The image projection system is similar to the image capture system except that it operates in reverse and .has an array of light generation elements instead of a light detector. The image projection system has light generation elements mounted to preclude translational motion, a mirror for deflecting the image, and a mechanism that moves the mirror to scan the image. Again, a mirror plane bisects at 90°, an imaginary line between a cell on the light generation element that generates a portion of the image called the "bundle of light" and a corresponding focal point on the image plane (i.e., the bundle of light that originates from the photoemitter has another focal point on the image called the corresponding focal point).
FIGS. 1A and 1B are three dimensional drawings that show the operation of the preferred embodiment of the image capture system.
FIGS. 2A, 2B, and 2C are top views of the image capture system shown in FIGS. 1A and 1B with the mirror at three different positions in its trajectory.
FIG. 3 is a top view of the trajectory of the mirror shown in FIGS. 1A, 1B, and 2A-2C as the mirror scans an image onto the linear detectors.
FIG. 4 shows an alternative location of the photodetectors that provides space for the construction of baffles or other device.
FIG. 5 shows the preferred embodiment of the photodetectors.
FIG. 6 shows an alternate embodiment of the photodetectors.
FIG. 7 is a block diagram of an image acquisition system using the image capture system shown in FIGS. 1-4.
FIG. 8 is a block diagram of an image projection system.
FIG. 9 is a three dimensional drawing that shows the operation of the image projection system.
FIG. 1A is a three dimensional diagram that shows the operation of the image capture system 20. Each bundle of light has a principal ray 33 (i.e., a light beam in the center of the bundle) and many auxiliary rays represented by auxiliary rays 34A-34D that come into focus at a position known as the corresponding focal point 36 on image plane 38. In image capture system 20, the bundle of light that focuses on a corresponding focal point 36 on image plane 38 passes through an "image forming system" 24 (i.e., any of many systems for focusing an image on image plane 38, such as, a telescope, a periscope, a microscope, a single lens, holographic lens, a coherent optic system, telephoto lens, a mirror, an image stabilizer, a filter, as well as many other devices.) Then, a mirror 26 deflects it from its path enroute to image plane 38 to a detector plane 31 and a detector 30 where it focuses on a cell 44. Tracks 48 represent one of many possible devices that control the trajectory of mirror 26.
FIG. 1B represents additional bundles of light solely by their principal rays 33, 33A, 33B, 33C, and 33D to simplify the drawings. Each bundle of light is detected by a different photocell 44, 44A, 44B, 44C, 44D and has a different corresponding focal point 36, 36A, 36B, 36C, 36D. A best mode of the invention uses linear TDI (i.e., time delay integration) photodetectors that have chains of horizontally integrated photocell stages that transfer charge between one another to increase the exposure time of the image capture system. As mirror 26 scans the bundles of light represented by principal rays 33, 33A, 33B, 33C, and 33D across photodetector 30, electrical charges move synchronously from one photocell to another horizontally integrated photocell.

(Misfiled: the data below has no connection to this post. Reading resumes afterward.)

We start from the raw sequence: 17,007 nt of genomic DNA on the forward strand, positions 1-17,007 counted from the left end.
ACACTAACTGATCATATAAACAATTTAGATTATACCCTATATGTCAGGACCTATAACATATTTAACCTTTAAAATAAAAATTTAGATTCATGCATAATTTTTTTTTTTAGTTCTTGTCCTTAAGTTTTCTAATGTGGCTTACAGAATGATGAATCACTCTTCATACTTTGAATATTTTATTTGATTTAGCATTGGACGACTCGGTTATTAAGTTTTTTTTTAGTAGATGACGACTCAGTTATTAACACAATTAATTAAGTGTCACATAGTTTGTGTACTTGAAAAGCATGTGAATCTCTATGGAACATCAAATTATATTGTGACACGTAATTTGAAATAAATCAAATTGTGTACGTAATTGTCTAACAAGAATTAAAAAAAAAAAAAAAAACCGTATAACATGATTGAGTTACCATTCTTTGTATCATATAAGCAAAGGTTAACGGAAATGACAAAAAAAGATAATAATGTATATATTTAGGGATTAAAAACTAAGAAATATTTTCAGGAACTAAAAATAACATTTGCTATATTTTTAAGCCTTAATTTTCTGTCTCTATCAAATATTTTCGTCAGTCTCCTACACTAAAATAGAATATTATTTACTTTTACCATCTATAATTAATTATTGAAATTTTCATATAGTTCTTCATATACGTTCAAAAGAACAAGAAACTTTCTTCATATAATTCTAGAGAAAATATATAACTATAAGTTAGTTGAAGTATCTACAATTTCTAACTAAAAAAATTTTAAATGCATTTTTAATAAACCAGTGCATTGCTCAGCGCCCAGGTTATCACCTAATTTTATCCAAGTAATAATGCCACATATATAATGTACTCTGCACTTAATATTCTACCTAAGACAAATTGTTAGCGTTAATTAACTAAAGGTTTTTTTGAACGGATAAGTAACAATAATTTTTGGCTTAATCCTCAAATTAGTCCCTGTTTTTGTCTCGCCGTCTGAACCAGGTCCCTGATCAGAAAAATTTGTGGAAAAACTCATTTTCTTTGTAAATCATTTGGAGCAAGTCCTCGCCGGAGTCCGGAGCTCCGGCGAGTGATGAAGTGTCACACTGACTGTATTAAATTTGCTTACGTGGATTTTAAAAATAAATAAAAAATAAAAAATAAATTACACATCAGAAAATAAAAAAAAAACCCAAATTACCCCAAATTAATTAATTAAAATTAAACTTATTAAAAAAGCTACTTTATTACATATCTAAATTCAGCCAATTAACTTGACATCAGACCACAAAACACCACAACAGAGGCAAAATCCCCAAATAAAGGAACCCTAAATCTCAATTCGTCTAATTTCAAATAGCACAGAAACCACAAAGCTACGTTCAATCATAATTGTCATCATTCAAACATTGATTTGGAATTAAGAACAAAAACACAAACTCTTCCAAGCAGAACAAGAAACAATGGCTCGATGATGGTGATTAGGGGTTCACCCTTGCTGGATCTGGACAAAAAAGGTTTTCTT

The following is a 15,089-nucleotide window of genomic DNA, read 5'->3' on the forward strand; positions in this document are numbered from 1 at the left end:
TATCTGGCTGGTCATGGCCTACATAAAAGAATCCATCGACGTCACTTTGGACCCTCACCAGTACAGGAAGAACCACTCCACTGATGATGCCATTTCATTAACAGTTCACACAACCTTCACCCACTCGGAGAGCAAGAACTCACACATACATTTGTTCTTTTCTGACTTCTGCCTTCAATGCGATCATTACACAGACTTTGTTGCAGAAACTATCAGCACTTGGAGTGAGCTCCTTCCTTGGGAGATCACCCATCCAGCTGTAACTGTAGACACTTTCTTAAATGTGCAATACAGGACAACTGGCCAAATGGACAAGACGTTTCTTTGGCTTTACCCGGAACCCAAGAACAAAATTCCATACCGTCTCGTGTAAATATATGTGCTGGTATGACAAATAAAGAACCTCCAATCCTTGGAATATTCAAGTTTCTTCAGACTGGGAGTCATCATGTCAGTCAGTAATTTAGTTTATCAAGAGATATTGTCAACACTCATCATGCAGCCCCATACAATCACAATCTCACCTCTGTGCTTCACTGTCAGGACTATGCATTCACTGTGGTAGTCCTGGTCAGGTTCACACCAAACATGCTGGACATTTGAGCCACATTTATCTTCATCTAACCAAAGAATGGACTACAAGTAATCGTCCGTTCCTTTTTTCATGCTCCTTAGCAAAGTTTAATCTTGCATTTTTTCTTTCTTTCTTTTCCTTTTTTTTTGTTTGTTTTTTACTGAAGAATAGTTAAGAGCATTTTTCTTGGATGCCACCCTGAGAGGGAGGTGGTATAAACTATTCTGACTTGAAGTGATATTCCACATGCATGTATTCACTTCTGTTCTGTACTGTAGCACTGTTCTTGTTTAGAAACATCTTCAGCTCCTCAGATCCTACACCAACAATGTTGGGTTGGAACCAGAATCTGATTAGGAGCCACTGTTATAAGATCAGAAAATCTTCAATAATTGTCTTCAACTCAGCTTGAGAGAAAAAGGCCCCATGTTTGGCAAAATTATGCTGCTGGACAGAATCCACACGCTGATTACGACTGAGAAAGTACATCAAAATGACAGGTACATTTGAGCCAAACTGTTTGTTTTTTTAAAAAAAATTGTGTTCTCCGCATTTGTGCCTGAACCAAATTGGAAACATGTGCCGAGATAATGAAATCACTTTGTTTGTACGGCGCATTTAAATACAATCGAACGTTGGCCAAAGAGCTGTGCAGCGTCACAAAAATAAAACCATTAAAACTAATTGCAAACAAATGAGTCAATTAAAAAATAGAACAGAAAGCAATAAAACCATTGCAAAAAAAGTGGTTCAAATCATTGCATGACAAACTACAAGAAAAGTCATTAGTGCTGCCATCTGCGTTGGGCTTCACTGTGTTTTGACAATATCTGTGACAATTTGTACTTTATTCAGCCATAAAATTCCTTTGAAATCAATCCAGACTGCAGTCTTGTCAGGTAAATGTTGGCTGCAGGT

FIG. 5 shows an embodiment of photodetector 30. It has four groups of three TDI CCD detectors 32A, 32B, and 32C, each covered by a different filter so that each detects either a red, green, or blue light. (Photodetectors can have filters of different colors without departing from the scope of the invention). The TDI detectors 32A, 32B, and 32C are mounted side-by-side and each TDI detector has approximately 100 stages that results in mirror 26 scanning the image over approximately 1200 stages while that photodetector 30 rotates at an angular speed that is twice that of mirror 26. Alternative embodiments of the invention may use any number of photodetectors or groups of three photodetectors without departing from the scope of the invention. Additionally, the photodetectors may be point detectors, linear detectors, or have any width without departing from the scope of the invention. Alternative embodiments of the invention may use any type of light sensitive material, even photofilm if it moves with mirror 26.
Image capture system 20 limits the velocities and accelerations generated by the system by precluding translational motion of the detector and by making mirror 26 or a mirror plane 28 (i.e., mirror means refers to mirror 26 and/or mirror plane 28) bisect at 90° an imaginary line between cell 44 on detector 30 and its corresponding focal point 36 and by making photodetector 30 rotate synchronously with and at twice the rotational rate of mirror 26 when the width of detector 30 is greater than one cell. FIGS. 2A-2C and 3 describe this unique trajectory and rotation in more detail.